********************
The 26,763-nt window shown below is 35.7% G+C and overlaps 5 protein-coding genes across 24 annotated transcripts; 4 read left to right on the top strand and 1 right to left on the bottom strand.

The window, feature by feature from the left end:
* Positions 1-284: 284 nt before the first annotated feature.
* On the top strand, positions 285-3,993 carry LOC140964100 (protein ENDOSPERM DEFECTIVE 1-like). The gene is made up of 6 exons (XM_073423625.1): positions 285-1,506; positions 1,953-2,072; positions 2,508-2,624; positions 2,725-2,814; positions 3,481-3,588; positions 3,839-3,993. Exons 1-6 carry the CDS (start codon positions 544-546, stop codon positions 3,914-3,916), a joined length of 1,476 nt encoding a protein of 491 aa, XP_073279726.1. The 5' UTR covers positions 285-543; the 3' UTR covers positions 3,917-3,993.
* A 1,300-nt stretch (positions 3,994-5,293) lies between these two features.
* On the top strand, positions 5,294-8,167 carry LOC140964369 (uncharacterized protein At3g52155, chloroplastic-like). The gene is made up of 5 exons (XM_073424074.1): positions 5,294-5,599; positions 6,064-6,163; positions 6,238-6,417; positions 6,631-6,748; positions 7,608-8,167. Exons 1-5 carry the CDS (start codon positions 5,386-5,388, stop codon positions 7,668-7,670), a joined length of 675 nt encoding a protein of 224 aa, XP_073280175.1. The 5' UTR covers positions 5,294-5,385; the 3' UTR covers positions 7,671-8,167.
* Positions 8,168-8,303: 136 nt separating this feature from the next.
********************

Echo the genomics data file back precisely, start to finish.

The 26,763-nt window shown below is 35.7% G+C and overlaps 5 protein-coding genes across 24 annotated transcripts; 4 read left to right on the top strand and 1 right to left on the bottom strand.

The window, feature by feature from the left end:
* Positions 1-284: 284 nt before the first annotated feature.
* On the top strand, positions 285-3,993 carry LOC140964100 (protein ENDOSPERM DEFECTIVE 1-like). The gene is made up of 6 exons (XM_073423625.1): positions 285-1,506; positions 1,953-2,072; positions 2,508-2,624; positions 2,725-2,814; positions 3,481-3,588; positions 3,839-3,993. Exons 1-6 carry the CDS (start codon positions 544-546, stop codon positions 3,914-3,916), a joined length of 1,476 nt encoding a protein of 491 aa, XP_073279726.1. The 5' UTR covers positions 285-543; the 3' UTR covers positions 3,917-3,993.
* A 1,300-nt stretch (positions 3,994-5,293) lies between these two features.
* On the top strand, positions 5,294-8,167 carry LOC140964369 (uncharacterized protein At3g52155, chloroplastic-like). The gene is made up of 5 exons (XM_073424074.1): positions 5,294-5,599; positions 6,064-6,163; positions 6,238-6,417; positions 6,631-6,748; positions 7,608-8,167. Exons 1-5 carry the CDS (start codon positions 5,386-5,388, stop codon positions 7,668-7,670), a joined length of 675 nt encoding a protein of 224 aa, XP_073280175.1. The 5' UTR covers positions 5,294-5,385; the 3' UTR covers positions 7,671-8,167.
* Positions 8,168-8,303: 136 nt separating this feature from the next.